Thursday, May 28, 2009

"Colourblind"

Lately I've become more uncomfortable with this term.

The way I've always used it is how I imagine many of my Malaysian peers do - a person's skin colour (and attendent racial and cultural baggage) doesn't have an impact on their productivity, potential and personhood.

Part of this is that we can't get away with trying to hide our race - it's on our birth certificates, on our identity cards, our job applications, surveys, and lots of other things. It's something that's there. It doesn't stop us from bonding over similar things, and it doesn't stop us from going over to each other's open houses on cultural holidays. If we're racist, it's just 'cos we're just that genuinely hateful.

So I thought, anyway.

Lately, I've been hearing the idea that these racial / cultural differences are just another schism that keep us apart and we should do away with race altogether.

At first I thought this was a pretty good idea. Give us a few centuries, inter-breed, and we'd have a more homogenous race, right? Race and skin colour wouldn't be an issue then.

So I sat on that for a while and gradually, despite Russell Peter's predictions that someday "everyone's going to be some hybrid of Indian and Chinese" I began to wonder if we ever really could do away with the concept of race, and if so, is that a good thing?

Which is a weird question for me to ask since I've never really identified as Chinese, and left Malaysia because I felt I couldn't fit in there, either.

But even here, among this sea of white people, we still ask, "what's in you?" and most everyone's happy to discuss it - grandfather from Germany, grandmother from Italy, some ancestor from Croatia, great-grandfather from Poland, bla bla bla. (In comparison, I'm a bit boring: Hainanese on my dad's side, and I'm still not sure about the mum's side, but both are Chinese!)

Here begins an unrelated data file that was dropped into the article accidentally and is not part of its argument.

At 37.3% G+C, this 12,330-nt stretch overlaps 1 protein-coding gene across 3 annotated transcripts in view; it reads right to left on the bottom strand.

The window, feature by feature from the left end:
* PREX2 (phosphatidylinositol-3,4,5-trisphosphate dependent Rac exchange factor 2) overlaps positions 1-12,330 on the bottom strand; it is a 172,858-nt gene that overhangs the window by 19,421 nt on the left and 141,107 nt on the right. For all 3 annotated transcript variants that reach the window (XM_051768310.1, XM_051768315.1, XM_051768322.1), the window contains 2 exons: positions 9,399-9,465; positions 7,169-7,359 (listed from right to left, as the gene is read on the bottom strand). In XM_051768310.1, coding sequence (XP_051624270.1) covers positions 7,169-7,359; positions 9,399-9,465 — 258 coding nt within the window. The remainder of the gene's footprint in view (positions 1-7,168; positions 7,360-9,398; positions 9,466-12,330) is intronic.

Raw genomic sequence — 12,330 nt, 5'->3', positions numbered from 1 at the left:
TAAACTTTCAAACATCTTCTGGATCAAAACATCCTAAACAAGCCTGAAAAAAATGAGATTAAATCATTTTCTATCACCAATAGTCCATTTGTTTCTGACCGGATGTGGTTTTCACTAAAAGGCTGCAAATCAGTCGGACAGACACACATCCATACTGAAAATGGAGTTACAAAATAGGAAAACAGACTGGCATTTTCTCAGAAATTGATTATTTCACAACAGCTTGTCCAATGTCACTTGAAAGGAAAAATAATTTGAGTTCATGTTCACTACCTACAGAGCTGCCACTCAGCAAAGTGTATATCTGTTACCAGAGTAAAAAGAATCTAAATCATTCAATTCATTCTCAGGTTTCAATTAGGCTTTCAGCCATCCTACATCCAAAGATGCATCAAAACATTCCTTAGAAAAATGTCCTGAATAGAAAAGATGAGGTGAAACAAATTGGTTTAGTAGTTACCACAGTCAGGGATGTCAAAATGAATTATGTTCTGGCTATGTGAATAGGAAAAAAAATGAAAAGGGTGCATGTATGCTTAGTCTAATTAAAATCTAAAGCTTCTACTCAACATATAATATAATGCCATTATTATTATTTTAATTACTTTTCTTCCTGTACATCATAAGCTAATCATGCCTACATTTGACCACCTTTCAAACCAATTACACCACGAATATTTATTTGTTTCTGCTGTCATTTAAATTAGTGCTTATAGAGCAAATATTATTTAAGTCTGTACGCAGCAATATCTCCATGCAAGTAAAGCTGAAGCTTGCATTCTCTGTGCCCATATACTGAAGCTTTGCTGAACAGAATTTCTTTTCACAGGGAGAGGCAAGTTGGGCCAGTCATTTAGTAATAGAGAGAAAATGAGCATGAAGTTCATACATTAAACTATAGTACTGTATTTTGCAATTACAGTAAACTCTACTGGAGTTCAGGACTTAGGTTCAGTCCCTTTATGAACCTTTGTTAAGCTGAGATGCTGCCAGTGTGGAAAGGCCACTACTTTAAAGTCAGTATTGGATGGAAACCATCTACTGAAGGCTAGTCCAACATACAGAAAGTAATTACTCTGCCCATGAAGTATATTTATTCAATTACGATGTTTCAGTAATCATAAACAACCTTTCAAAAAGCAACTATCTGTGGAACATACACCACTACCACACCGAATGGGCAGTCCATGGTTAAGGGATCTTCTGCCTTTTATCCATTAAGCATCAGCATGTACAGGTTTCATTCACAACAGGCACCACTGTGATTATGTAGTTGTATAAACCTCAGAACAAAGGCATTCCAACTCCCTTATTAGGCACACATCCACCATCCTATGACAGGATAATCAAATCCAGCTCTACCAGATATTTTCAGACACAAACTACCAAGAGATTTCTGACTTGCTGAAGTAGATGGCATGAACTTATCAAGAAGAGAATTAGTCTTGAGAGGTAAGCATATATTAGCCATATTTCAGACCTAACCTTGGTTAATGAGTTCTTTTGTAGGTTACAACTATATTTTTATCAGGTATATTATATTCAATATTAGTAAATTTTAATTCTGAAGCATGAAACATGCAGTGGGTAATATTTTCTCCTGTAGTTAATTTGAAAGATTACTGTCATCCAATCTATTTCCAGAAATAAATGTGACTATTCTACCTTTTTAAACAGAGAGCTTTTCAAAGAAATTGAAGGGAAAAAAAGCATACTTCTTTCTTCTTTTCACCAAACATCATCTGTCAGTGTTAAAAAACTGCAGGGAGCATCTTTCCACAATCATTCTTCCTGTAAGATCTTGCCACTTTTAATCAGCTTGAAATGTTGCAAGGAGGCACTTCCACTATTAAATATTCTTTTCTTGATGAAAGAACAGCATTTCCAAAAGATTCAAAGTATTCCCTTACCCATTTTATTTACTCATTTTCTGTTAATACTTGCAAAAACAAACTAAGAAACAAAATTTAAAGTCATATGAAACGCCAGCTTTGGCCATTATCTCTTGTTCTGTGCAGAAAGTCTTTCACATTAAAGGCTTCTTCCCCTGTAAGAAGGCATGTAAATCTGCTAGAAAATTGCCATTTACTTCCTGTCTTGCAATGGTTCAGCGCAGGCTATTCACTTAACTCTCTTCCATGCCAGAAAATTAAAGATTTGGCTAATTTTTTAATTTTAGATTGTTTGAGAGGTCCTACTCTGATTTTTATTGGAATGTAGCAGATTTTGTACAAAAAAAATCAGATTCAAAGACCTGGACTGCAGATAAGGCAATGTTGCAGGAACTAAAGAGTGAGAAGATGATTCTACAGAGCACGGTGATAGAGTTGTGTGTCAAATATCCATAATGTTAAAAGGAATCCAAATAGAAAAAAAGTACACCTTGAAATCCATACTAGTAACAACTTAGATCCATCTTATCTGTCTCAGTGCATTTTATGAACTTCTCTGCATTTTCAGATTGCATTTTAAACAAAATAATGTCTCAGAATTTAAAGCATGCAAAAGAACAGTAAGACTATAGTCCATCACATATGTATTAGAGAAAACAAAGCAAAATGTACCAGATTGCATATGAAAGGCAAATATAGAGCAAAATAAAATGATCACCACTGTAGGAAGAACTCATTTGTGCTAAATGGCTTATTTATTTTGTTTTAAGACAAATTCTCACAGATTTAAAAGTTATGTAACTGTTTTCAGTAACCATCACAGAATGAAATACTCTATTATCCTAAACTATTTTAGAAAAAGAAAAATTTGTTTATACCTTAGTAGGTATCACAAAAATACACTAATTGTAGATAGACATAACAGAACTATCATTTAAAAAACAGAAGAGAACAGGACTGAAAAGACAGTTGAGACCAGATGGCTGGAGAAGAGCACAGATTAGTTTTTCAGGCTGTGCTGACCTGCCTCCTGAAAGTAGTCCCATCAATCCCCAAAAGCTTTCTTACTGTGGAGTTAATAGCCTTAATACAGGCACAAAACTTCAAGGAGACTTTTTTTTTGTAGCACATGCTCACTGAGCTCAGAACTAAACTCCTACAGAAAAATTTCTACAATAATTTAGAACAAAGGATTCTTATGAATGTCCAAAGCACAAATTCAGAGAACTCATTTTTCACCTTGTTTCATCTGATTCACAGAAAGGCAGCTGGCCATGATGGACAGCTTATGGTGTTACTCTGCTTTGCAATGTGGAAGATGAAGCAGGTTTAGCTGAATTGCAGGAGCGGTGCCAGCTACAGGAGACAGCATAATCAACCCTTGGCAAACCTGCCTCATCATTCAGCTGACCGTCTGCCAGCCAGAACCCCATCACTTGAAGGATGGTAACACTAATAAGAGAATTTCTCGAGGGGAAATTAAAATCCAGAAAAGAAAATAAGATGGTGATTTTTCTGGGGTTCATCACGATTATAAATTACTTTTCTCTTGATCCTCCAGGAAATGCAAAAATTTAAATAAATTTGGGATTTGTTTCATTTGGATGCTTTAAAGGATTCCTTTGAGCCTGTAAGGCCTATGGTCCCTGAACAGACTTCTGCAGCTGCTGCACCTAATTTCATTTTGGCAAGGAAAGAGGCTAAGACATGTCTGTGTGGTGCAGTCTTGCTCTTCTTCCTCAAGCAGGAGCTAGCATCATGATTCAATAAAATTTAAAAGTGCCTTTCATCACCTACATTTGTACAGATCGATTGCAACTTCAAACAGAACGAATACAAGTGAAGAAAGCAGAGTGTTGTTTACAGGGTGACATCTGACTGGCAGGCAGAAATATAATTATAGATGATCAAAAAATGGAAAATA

For the longest while, I just thought that that was a fun question to ask, because it's really quite the icebreaker conversation sometimes! A lot of people love to talk about heritage. It's fascinating. It's great to know your roots like that.

And in another way, it's quite a thought to imagine all these people from different geographical, cultural origins somehow making this one individual. It's a bit like that calculator thing where you keep hitting "multiply by two" just to see how many people it took to make you, one individual.

The attendent racial/cultural baggage is important, for some, because it helps us get some context on where we come from, how it's affected us today. For others, it may not be of such great interest because we don't feel it affects us, but because other people feel it does.

Part of the danger of being colourblind is this erasure of our histories, our cultures, which may or may not have had any impact on our identities. And even if I as a Chinese don't feel any impact of being Chinese upon my personhood, there may be someone else who does. Going colourblind is not going to help either of us any, because firstly, it wouldn't make a difference for me, and secondly, it might hurt the other person to deny them a part of their identity, and thirdly, any action which ends up hurting others is... probably not a good idea. (Kinda like the death penalty. I like the idea, but it's been pointed out to me time and again that it's not perfect.)